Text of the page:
If you can't find my relevant past posts, I probably won't find them either. I would suggest that you keep your eyes open for future posts with "would" in their title to get more understanding of this.

  5. #15
    keannu's Avatar
    keannu is offline Key Member
    • Member Info
      • Member Type:
      • Student or Learner
      • Native Language:
      • Korean
      • Home Country:
      • South Korea
      • Current Location:
      • South Korea
    Join Date
    Dec 2010
    Posts
    4,479
    Post Thanks / Like

    Re: could actually make you a bit crazy and depressed

    Okay, "Californians.."doesn't imply any conditional, but the following two do, and my confusion derives from the fact in these two cases, "would" functions like "will", a certainty, but in without if-clause like "Californians..." "would" seems to function as a euphemism to suggest your opinion carefully.
    In other materials I found "I would say.." as an uncertain euphemism, and you say it's strong, and I think probably you meant the same thing as other materials.
    In short, I thought "would" implying conditional means a strong possibility while "would" not implying conditional means an uncertainty, so it was hard to tell which is which.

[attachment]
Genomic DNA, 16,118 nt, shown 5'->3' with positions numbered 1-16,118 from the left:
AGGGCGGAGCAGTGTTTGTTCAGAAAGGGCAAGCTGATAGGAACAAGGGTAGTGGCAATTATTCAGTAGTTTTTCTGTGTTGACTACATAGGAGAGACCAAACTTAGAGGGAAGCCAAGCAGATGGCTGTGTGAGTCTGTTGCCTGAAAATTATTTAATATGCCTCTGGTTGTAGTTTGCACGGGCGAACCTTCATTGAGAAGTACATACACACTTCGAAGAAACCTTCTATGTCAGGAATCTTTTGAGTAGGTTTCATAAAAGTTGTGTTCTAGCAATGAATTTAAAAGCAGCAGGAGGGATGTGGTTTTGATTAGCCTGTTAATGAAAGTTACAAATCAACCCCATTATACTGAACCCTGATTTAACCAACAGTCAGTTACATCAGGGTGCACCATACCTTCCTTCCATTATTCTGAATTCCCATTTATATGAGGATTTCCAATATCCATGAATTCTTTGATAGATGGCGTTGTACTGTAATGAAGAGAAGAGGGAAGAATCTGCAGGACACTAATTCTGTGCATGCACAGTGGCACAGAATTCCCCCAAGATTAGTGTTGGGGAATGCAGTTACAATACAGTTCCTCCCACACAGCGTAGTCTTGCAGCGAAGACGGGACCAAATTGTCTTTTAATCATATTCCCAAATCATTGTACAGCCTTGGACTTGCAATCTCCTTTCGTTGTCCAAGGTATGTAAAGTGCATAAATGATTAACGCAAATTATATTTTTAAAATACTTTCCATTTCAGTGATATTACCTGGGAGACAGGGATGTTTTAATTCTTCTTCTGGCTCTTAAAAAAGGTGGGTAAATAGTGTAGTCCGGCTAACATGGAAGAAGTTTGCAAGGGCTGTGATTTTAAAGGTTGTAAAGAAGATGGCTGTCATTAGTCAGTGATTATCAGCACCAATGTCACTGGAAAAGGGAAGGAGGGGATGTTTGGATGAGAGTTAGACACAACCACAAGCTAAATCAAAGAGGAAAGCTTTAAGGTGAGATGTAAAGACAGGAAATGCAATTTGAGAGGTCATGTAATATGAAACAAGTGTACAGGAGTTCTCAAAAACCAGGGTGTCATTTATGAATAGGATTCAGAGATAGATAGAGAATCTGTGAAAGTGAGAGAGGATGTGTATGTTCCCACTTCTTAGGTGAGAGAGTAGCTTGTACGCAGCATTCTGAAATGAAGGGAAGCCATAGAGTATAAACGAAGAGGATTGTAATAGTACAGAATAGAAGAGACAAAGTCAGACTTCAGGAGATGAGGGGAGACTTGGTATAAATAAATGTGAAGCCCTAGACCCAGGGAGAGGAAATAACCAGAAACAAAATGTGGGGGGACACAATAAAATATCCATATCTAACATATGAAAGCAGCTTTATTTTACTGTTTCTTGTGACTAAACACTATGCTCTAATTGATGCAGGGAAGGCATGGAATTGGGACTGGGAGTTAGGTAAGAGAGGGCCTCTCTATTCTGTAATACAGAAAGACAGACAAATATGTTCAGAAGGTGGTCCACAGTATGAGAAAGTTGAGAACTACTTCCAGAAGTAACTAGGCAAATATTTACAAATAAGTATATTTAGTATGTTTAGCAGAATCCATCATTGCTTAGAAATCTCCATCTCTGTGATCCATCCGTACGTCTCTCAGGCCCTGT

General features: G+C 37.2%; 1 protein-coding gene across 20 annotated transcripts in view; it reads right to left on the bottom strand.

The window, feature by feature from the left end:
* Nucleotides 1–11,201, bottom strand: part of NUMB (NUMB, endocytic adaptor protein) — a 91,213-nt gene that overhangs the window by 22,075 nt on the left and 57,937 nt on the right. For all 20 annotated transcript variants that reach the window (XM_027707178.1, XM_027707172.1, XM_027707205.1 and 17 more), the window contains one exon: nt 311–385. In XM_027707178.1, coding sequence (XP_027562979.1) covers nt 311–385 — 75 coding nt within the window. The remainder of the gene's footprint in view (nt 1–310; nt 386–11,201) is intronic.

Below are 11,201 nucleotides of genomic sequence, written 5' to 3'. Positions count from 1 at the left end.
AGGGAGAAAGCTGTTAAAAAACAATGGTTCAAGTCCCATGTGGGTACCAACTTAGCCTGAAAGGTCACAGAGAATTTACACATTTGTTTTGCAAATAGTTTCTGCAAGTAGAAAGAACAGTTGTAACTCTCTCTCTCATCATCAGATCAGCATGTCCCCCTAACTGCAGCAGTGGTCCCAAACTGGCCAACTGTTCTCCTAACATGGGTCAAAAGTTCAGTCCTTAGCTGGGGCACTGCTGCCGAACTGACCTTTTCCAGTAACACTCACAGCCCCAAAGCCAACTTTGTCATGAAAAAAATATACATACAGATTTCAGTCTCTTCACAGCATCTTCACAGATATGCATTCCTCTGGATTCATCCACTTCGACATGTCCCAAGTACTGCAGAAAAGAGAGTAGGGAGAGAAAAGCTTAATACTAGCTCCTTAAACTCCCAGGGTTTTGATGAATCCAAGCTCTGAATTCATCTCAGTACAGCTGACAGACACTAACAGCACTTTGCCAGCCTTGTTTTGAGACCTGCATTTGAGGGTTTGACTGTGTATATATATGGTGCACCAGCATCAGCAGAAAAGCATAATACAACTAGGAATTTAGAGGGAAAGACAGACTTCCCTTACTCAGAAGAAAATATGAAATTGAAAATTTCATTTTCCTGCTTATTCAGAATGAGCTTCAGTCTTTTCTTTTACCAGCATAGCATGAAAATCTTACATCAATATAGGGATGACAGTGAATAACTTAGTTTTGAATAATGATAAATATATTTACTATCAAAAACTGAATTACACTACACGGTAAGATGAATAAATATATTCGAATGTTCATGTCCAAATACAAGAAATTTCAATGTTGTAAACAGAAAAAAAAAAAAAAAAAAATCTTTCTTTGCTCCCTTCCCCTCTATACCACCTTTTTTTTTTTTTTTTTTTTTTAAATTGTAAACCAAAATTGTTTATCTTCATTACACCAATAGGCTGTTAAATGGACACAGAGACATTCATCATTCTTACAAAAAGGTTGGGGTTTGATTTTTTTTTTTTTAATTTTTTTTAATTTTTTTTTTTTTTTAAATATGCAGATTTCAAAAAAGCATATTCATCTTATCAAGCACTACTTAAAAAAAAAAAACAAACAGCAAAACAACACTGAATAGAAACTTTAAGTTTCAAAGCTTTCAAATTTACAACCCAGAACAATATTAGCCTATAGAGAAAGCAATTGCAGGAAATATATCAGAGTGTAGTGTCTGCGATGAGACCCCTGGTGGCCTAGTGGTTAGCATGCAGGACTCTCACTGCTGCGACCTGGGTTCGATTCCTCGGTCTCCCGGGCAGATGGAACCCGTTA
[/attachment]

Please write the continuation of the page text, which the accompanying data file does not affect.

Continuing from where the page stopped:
1. You are so stupid to marry such a drunkard. I wouldn't marry him. (If I were you, I wouldn't...) - if clause implied
    2. He wrote such an offensive remark in the article, and I wouldn't have written so. (If I had been(were) him, I wouldn't...) - if-clause implied.
    3. Californians would pronounce cot and caught in the same way(no if-clause implied, euphemism)
    Last edited by keannu; 05-Mar-2012 at 17:39.

  6. #16
    keannu's Avatar
    keannu is offline Key Member
    • Member Info
      • Member Type:
      • Student or Learner
      • Native Language:
      • Korean
      • Home Country:
      • South Korea
      • Current Location:
      • South Korea
    Join Date
    Dec 2010
    Posts
    4,479
    Post Thanks / Like

    Re: could actually make you a bit crazy and depressed

    I'm sorry I understood your teaching pretty much, but something is not clear.
    I posted the following one, and does this "would" here mean non-emphatic euphemistic expression as you taught me? Or does it mean a conditional as in "If it were in that context, it would mean..."? Sentences with this kind of adverb phrases always confuse me.

    Q: Does " numbering in the thousands" mean "its number was thousands"? But I feel "numbering thousands" is sufficient, so "in the" seems redundant, what is it for?
    ex)The snowy plover is one of the hardest birds to spot on the beach. Once numbering in the thousands, the species is listed as endangered in several states now. Beige and white, snowy plovers blend perfectly in the white sand.